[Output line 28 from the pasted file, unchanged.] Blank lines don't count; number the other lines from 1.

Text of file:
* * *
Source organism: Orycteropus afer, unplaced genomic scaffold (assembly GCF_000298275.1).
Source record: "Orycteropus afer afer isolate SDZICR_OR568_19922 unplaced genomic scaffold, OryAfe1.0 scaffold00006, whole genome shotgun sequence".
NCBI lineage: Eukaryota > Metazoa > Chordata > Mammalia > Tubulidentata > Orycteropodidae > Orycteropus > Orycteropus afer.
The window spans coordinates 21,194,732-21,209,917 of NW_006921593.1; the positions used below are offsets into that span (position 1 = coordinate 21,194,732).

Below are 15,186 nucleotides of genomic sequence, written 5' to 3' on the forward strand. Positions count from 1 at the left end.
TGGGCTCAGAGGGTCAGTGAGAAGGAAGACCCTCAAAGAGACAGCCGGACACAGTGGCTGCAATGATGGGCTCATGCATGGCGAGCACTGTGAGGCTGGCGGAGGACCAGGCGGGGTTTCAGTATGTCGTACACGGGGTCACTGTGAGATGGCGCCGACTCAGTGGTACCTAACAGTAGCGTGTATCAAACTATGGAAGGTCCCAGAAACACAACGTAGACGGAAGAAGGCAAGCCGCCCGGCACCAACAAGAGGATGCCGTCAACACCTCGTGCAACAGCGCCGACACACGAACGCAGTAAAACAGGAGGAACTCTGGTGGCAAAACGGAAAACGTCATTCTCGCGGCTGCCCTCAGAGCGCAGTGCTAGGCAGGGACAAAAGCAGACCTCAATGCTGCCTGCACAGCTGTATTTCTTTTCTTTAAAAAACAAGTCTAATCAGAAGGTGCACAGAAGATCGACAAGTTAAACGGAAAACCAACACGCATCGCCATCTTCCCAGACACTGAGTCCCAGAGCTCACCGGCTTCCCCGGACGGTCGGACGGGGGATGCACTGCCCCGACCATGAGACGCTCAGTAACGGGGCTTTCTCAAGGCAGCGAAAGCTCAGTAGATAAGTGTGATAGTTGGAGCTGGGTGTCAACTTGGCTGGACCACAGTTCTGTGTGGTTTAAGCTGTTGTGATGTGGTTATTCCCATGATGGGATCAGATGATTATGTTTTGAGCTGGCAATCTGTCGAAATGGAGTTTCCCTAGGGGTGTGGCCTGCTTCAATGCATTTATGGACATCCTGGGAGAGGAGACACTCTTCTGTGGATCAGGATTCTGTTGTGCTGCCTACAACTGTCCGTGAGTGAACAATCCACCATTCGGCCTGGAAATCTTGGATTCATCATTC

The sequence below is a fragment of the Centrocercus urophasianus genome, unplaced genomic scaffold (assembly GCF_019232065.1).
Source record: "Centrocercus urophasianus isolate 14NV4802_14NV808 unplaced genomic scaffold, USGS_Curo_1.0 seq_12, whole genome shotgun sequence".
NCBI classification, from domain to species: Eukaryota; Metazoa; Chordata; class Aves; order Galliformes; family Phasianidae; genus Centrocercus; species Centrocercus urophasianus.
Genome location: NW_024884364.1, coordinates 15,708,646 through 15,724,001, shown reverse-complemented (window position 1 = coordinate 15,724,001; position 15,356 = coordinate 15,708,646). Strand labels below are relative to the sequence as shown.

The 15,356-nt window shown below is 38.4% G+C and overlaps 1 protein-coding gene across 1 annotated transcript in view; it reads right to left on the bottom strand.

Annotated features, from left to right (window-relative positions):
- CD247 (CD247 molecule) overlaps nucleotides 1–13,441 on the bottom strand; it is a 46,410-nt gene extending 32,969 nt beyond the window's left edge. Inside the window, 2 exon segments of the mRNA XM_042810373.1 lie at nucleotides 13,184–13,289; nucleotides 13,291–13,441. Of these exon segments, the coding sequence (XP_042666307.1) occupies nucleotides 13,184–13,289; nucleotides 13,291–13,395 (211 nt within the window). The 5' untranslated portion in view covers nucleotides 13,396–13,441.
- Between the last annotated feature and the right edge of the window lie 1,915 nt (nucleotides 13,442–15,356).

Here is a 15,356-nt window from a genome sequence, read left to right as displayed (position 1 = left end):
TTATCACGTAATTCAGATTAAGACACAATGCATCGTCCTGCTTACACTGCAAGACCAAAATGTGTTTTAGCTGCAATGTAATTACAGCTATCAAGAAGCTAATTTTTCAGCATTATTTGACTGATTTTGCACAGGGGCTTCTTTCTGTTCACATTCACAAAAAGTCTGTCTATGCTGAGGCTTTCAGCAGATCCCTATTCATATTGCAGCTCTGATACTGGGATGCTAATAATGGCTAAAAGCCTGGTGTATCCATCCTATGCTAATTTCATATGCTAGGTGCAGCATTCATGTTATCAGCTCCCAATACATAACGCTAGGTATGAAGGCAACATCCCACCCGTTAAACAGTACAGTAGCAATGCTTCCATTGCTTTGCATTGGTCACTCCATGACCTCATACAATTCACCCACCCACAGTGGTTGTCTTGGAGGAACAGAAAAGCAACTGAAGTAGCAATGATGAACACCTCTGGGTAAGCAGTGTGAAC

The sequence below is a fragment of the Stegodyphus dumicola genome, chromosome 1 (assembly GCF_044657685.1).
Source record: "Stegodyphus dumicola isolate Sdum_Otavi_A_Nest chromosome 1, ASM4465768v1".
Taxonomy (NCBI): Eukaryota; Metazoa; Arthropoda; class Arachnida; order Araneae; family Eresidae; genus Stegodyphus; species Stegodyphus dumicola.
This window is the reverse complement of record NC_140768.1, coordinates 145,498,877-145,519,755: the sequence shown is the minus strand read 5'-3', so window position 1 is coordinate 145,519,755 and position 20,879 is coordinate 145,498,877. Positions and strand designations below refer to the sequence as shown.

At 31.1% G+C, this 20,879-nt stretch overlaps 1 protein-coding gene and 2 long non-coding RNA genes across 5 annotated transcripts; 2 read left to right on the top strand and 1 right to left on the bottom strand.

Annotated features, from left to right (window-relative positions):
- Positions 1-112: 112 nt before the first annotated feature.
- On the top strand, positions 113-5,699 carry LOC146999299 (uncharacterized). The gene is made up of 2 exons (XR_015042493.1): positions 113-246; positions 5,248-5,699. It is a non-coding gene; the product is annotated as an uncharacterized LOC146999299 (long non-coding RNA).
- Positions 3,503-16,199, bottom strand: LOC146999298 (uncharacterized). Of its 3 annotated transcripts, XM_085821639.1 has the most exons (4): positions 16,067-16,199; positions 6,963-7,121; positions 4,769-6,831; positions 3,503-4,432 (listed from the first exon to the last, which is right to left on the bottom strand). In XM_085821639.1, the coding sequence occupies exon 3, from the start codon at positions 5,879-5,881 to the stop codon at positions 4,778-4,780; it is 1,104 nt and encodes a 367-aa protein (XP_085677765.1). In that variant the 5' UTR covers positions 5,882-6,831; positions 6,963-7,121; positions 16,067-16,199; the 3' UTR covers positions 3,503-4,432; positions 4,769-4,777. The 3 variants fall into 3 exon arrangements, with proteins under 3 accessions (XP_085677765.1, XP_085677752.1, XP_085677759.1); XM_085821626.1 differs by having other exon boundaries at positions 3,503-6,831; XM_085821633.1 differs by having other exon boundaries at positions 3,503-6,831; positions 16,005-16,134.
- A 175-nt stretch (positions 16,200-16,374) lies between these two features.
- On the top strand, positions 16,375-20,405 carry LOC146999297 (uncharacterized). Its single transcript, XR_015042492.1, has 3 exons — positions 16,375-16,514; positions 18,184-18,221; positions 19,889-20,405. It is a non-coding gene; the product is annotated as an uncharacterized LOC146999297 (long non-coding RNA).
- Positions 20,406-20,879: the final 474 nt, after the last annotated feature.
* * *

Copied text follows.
- Positions 20,406-20,879: the final 474 nt, after the last annotated feature.